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Hate Your Medicare Insurance Plan? Here’s a Quick and Easy Guide to Switching!

Hate Your Medicare Insurance Plan? Here’s a Quick and Easy Guide to Switching!

You thought the Medicare mess was all tidied up when you first enrolled and purchased proper Medicare insurance (whether it be Medicare Advantage or Medigap), but then you discover a sad fact of life: Costs change. Benefits change. Your needs change. Or, perhaps you’ve quickly come to realize that a plan you thought was all sunshine, rainbows, and good value is a terrible fit for you. Regardless of the reason, it’s time to switch to an option that is more suited to you needs.


That is why I want to offer you a simple guide, answering some questions you may have about switching. Is it possible for you to switch? If so, when? And how should you go about it? I will also cover some of my best tips all of us at Seniormark have learned after helping thousands of retirees through this process—tips to save you time and needless hassle.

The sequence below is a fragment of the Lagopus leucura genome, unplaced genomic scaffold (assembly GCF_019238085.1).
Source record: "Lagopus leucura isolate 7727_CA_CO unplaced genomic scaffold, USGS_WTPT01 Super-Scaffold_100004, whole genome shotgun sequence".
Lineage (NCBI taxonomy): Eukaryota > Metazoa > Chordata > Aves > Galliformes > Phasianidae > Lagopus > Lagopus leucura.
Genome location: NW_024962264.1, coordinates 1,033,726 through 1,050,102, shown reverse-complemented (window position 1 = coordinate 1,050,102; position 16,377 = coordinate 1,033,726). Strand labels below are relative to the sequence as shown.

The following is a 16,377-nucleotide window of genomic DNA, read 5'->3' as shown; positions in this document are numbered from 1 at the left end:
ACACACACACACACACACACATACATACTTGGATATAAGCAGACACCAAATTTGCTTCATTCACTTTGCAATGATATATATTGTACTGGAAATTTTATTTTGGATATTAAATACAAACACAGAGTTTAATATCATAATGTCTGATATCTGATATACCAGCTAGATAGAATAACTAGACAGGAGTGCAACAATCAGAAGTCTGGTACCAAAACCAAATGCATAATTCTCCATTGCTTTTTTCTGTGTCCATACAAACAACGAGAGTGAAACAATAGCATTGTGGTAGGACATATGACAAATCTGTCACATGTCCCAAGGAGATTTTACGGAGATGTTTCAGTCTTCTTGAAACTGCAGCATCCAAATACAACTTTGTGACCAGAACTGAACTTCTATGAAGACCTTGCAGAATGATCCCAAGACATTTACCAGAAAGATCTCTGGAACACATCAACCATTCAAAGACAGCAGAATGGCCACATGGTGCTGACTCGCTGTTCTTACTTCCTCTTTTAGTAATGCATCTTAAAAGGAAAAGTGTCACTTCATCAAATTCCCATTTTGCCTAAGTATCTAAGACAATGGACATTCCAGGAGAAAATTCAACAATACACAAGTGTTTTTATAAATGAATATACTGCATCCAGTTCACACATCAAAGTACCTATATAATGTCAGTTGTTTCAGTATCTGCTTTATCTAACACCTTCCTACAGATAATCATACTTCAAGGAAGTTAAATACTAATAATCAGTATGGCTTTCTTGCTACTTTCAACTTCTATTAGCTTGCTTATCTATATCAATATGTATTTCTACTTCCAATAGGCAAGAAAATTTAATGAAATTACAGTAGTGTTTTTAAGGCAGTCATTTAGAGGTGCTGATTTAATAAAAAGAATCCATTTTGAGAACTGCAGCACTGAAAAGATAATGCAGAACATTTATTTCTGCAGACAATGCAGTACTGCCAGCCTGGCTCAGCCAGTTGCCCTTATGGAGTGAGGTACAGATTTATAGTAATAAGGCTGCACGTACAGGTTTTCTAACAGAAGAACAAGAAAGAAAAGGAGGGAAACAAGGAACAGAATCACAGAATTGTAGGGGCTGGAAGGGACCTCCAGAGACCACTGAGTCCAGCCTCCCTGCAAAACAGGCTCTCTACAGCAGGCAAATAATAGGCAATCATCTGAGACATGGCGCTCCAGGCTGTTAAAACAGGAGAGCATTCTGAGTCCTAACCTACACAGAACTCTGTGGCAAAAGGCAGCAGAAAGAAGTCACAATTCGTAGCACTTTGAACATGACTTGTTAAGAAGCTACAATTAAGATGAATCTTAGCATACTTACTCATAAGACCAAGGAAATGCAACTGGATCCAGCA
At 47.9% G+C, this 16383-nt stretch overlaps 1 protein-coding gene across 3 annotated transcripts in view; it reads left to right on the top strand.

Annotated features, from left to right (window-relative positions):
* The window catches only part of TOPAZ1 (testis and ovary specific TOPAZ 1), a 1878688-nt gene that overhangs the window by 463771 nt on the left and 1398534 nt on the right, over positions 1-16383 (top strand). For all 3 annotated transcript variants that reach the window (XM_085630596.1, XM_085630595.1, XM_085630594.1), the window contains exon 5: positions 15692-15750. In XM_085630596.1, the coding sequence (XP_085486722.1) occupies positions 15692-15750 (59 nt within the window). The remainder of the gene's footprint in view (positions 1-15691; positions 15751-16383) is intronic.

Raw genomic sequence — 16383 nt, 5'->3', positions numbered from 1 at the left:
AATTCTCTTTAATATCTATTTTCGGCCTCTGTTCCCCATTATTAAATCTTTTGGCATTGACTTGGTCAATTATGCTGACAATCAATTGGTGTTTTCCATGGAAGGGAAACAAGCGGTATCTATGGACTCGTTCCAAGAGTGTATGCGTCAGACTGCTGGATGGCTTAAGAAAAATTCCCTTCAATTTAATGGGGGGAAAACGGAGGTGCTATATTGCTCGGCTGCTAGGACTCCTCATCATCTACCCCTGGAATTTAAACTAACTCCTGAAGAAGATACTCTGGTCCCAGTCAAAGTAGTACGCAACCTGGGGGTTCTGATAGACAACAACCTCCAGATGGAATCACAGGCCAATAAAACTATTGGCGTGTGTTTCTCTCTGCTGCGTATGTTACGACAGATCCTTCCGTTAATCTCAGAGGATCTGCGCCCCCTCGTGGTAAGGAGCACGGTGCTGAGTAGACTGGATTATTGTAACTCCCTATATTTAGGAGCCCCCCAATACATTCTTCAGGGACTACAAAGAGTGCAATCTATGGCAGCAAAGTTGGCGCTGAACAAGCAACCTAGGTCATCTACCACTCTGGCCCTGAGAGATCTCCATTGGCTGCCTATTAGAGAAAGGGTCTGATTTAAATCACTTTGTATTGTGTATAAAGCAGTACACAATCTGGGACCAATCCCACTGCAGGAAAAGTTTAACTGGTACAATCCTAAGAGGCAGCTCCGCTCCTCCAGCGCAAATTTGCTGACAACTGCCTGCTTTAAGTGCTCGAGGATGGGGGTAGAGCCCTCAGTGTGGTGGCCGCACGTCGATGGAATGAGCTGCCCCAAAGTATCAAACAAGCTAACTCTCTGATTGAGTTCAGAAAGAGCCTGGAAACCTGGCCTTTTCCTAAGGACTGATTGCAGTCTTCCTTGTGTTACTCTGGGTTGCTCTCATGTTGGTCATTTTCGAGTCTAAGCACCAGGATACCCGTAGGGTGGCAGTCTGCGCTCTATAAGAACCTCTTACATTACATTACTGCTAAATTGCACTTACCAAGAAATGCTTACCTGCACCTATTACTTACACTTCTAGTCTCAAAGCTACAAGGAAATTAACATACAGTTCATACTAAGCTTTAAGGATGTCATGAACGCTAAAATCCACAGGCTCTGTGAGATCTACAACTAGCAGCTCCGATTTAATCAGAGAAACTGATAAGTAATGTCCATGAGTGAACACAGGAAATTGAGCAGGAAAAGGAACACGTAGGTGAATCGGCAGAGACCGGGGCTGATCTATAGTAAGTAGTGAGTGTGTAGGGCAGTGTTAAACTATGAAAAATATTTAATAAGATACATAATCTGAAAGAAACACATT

This post is organized into section based on the type of switch you are planning to make:

  1. From a Medicare Supplement to another Medicare Supplement
  2. From a Medicare Supplement to a Medicare Advantage Plan
  3. From a Medicare Advantage Plan to a Medicare Supplement
  4. From a Medicare Advantage Plan to another Medicare Advantage Plan
  5. From a Part D Drug Plan to another Part D Drug Plan


Feel free to skip to the section that is most pertinent to you, and don’t forget to call us at 937-492-8800 if you have any additional questions!

From Medicare Supplement to another Medicare Supplement

Can I Switch?

Most people can, except people with very serious, chronic health conditions. You will have to undergo medical questioning and get approved, but don’t lose hope too fast: in many cases, even those with poor health can find a company who will accept them (click here for an blog to answer some questions about this)!